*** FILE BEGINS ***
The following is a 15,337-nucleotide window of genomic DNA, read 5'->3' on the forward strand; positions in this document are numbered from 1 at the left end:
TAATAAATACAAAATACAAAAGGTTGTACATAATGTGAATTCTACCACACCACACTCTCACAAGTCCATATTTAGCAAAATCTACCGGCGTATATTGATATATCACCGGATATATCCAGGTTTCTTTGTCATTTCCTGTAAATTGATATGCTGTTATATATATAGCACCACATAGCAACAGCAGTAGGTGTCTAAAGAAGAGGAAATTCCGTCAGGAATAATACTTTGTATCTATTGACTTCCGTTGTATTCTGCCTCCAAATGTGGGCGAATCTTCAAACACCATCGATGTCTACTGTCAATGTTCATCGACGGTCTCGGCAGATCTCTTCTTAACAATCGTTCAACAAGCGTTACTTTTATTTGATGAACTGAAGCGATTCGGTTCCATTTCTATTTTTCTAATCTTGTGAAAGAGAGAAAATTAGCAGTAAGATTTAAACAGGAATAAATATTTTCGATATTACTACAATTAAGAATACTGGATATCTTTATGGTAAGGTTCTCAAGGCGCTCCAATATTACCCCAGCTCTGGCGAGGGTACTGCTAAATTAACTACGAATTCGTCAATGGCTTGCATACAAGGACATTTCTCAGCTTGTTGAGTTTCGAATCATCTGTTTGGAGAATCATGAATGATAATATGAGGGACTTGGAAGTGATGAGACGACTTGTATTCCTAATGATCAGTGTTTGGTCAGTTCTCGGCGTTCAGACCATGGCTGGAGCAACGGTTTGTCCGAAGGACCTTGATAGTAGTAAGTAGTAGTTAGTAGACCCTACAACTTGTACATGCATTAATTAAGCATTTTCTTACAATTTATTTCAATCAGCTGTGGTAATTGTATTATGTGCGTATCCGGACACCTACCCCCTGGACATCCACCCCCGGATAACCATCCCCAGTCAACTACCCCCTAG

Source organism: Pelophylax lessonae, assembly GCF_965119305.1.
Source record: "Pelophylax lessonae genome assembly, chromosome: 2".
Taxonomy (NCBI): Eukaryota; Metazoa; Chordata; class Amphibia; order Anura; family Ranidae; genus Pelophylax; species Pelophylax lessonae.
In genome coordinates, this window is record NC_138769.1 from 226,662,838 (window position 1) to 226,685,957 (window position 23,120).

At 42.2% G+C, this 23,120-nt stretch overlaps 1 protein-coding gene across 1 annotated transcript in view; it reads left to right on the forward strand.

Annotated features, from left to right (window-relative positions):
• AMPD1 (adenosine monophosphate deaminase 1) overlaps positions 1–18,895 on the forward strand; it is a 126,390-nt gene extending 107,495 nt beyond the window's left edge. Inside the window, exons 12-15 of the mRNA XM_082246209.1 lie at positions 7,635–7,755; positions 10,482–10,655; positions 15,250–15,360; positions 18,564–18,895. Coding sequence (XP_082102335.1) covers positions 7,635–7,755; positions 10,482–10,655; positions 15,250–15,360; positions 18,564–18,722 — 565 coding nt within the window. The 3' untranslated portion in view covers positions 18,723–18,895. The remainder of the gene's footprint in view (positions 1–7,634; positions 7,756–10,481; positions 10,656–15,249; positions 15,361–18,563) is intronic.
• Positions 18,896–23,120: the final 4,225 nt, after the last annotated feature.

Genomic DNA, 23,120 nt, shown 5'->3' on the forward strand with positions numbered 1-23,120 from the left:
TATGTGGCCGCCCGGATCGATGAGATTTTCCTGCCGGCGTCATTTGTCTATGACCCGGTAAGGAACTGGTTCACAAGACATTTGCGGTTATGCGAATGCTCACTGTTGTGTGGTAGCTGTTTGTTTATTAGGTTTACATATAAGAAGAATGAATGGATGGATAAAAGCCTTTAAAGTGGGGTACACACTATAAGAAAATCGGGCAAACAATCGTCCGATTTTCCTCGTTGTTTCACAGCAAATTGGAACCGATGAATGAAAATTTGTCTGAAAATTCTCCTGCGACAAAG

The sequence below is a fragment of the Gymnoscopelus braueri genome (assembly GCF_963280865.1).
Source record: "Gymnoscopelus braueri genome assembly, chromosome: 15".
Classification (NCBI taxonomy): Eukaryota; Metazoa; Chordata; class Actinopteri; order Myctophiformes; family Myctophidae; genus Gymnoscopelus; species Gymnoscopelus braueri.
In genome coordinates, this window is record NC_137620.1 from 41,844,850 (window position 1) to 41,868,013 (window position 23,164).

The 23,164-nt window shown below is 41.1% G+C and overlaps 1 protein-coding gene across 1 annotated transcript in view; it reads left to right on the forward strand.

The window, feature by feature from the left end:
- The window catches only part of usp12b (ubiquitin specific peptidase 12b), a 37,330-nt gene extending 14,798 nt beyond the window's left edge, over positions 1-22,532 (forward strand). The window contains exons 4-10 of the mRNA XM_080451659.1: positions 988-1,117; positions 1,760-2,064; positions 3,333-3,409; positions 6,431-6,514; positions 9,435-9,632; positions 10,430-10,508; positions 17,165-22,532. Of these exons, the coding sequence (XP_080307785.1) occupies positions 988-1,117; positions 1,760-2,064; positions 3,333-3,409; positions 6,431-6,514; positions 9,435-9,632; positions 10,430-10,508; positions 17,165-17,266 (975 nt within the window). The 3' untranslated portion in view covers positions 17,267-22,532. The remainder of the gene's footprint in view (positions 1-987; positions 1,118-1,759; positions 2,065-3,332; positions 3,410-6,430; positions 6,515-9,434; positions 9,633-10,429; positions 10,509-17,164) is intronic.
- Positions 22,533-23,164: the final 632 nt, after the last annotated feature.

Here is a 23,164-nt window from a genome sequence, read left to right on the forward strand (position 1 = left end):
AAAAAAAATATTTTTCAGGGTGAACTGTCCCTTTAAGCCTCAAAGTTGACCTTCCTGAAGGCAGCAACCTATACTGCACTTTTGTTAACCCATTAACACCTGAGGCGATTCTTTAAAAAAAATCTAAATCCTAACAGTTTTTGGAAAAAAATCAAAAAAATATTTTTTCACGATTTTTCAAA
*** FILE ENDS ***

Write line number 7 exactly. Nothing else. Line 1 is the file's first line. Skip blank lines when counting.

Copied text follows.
At 42.2% G+C, this 23,120-nt stretch overlaps 1 protein-coding gene across 1 annotated transcript in view; it reads left to right on the forward strand.